Dilemma in differentiating between acute osteomyelitis and bone infarction in children with sickle cell disease: the role of ultrasound.

Inusa BP, Oyewo A, Brokke F, Santhikumaran G, Jogeesvaran KH - PLoS ONE (2013)

Lower limb USS I a 3-year-old patient with osteomyelitis.
© Copyright Policy
Related In: Results  -  Collection

Show All Figures
getmorefigures.php?uid=PMC3675051&req=5

pone-0065001-g004: Lower limb USS I a 3-year-old patient with osteomyelitis.
Mentions: A total of forty one (41) SCD patients were included in the review with a discharge diagnosis of osteomyelitis.. The discharge diagnosis of osteomyelitis was based on positive radiological findings interpreted together with haematological investigations, blood cultures, and bone or joint aspirate. A positive USS finding for diagnosis of osteomyelitis was defined as presence of a significant periosteal elevation (>0.4 cm) in accordance with (10,11) as shown in Figures 4. All but four US images were review by HJ. The MRI scan (figure 5) and nuclear medicine bone scan was considered to be positive if it was reported by the consultant radiologist as showing changes consistent with osteomyelitis in line with Jain et al, 2008 (7).

Bottom Line: Mean C-reactive protein (CRP), and white cell count (WCC) were significantly higher in the OM.The use of Ultrasound in combination with CRP and WCC is a reliable, cost-effective diagnostic tool for differentiating osteomyelitis from VOC bone infarction in SCD.A repeat ultrasound and/or magnetic resonance imaging (MRI) scan may be is necessary to confirm the diagnosis.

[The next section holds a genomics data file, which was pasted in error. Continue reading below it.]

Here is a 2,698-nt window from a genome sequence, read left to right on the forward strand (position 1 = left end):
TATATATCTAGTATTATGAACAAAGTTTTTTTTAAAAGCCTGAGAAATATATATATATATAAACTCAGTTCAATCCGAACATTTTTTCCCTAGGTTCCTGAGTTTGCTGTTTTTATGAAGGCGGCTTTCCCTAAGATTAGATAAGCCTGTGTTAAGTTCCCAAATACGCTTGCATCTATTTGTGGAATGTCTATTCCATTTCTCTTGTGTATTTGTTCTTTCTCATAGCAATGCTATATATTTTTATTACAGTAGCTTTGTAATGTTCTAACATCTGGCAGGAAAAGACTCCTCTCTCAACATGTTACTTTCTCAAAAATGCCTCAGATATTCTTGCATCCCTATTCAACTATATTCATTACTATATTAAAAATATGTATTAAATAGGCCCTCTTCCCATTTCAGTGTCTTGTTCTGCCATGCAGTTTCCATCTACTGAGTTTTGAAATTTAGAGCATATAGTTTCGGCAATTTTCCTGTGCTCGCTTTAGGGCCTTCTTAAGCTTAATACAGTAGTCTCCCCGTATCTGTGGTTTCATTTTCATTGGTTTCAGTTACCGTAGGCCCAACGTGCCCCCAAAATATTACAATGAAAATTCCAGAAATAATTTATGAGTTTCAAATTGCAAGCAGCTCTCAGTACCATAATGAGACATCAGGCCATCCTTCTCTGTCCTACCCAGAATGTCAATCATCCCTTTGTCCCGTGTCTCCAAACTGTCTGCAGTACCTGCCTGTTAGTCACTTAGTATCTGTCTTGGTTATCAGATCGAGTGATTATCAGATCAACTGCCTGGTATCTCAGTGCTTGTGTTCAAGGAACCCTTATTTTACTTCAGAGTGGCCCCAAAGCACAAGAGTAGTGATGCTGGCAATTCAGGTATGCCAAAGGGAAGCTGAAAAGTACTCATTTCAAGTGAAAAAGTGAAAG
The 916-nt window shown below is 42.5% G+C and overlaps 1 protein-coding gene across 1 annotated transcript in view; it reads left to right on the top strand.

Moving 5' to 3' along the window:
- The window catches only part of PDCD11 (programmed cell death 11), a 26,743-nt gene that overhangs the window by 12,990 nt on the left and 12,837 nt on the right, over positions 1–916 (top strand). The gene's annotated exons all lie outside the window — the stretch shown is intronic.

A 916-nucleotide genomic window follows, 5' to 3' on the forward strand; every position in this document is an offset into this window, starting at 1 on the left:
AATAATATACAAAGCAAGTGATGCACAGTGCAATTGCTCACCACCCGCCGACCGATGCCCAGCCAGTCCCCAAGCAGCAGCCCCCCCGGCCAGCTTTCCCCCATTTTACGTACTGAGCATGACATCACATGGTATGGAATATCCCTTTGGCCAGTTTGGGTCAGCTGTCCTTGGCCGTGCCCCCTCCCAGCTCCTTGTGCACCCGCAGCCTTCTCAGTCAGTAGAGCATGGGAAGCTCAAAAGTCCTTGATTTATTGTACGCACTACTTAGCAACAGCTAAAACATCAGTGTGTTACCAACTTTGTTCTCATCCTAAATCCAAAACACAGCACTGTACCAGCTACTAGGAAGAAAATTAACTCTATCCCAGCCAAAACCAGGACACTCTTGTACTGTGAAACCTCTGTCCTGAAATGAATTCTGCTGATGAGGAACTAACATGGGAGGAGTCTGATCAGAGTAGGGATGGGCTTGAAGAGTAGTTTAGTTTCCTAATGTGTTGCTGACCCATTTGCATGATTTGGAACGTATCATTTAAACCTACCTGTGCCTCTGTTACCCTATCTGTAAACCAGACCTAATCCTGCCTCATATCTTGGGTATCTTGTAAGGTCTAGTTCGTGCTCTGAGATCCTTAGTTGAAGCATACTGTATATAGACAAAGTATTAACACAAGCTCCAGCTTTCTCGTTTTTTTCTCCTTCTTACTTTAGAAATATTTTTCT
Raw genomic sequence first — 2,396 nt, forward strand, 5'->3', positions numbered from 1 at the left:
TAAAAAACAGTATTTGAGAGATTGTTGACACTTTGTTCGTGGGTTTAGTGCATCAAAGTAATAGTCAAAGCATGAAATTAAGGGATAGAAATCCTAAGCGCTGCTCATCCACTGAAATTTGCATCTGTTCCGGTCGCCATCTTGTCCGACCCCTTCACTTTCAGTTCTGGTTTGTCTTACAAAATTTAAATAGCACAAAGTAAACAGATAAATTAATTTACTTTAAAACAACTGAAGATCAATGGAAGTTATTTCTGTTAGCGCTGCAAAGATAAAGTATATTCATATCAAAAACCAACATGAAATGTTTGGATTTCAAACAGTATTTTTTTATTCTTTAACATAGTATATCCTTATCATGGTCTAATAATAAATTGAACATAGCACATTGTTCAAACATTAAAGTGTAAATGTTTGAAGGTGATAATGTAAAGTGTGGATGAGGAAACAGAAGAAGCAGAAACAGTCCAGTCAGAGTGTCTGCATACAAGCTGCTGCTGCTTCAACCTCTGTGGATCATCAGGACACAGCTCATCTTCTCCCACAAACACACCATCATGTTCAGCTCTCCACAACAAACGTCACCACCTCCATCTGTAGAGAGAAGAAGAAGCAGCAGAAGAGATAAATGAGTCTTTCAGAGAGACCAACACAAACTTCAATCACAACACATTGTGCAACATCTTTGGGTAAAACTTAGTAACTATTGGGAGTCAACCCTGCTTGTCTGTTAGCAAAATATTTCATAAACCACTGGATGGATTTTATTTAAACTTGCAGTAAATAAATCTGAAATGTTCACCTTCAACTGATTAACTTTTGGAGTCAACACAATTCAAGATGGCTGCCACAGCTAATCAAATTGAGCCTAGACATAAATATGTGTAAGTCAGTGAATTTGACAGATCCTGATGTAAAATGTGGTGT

View Article: PubMed Central - PubMed

Affiliation: Department of Paediatrics, Evelina Children's Hospital, Guy's and St. Thomas' National Health Service (NHS) Foundation Trust, London, United Kingdom. baba.inusa@gstt.nhs.uk

ABSTRACT

Background: Distinguishing between acute presentations of osteomyelitis (OM) and vaso-occlusive crisis (VOC) bone infarction in children with sickle cell disease (SCD) remains challenging for clinicians, particularly in culture-negative cases. We examined the combined role of ultrasound scan (USS), C - reactive protein and White blood counts (WCC) in aiding early diagnosis in children with SCD presenting acutely with non-specific symptoms such as bone pain, fever or swelling which are common in acute osteomyelitis or VOC.

Methods: We reviewed the records of all children with SCD who were discharged from our department from October 2003 to December 2010 with a diagnosis of osteomyelitis based on clinical features and the results of radiological and laboratory investigations. A case control group with VOC who were investigated for OM were identified over the same period.

Results: In the osteomyelitis group, USS finding of periosteal elevation and/or fluid collection was reported in 76% cases with the first scan (day 0-6). Overall 84% were diagnosed with USS (initial +repeat). 16% had negative USS. With VOC group, USS showed no evidence of fluid collection in 53/58 admissions (91%), none of the repeated USS showed any fluid collection. Mean C-reactive protein (CRP), and white cell count (WCC) were significantly higher in the OM.

Conclusion: The use of Ultrasound in combination with CRP and WCC is a reliable, cost-effective diagnostic tool for differentiating osteomyelitis from VOC bone infarction in SCD. A repeat ultrasound and/or magnetic resonance imaging (MRI) scan may be is necessary to confirm the diagnosis.

Show MeSH
Related in: MedlinePlus